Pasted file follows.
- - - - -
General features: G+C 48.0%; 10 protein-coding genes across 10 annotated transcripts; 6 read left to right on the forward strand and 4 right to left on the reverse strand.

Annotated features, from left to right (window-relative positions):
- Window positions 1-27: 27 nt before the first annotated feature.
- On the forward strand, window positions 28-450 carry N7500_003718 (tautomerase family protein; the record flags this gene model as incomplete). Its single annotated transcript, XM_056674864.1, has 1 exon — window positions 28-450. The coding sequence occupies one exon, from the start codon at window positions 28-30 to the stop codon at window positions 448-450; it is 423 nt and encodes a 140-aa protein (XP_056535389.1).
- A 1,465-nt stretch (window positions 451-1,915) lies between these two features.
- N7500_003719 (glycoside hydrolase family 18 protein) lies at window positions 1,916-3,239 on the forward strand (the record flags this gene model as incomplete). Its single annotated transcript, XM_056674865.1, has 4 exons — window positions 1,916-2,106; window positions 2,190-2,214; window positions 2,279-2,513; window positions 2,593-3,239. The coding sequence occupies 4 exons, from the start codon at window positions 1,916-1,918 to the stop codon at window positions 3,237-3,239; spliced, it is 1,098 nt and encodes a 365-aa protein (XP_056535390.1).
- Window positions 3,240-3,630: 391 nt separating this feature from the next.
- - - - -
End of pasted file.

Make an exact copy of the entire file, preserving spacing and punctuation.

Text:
General features: G+C 48.0%; 10 protein-coding genes across 10 annotated transcripts; 6 read left to right on the forward strand and 4 right to left on the reverse strand.

Annotated features, from left to right (window-relative positions):
- Window positions 1-27: 27 nt before the first annotated feature.
- On the forward strand, window positions 28-450 carry N7500_003718 (tautomerase family protein; the record flags this gene model as incomplete). Its single annotated transcript, XM_056674864.1, has 1 exon — window positions 28-450. The coding sequence occupies one exon, from the start codon at window positions 28-30 to the stop codon at window positions 448-450; it is 423 nt and encodes a 140-aa protein (XP_056535389.1).
- A 1,465-nt stretch (window positions 451-1,915) lies between these two features.
- N7500_003719 (glycoside hydrolase family 18 protein) lies at window positions 1,916-3,239 on the forward strand (the record flags this gene model as incomplete). Its single annotated transcript, XM_056674865.1, has 4 exons — window positions 1,916-2,106; window positions 2,190-2,214; window positions 2,279-2,513; window positions 2,593-3,239. The coding sequence occupies 4 exons, from the start codon at window positions 1,916-1,918 to the stop codon at window positions 3,237-3,239; spliced, it is 1,098 nt and encodes a 365-aa protein (XP_056535390.1).
- Window positions 3,240-3,630: 391 nt separating this feature from the next.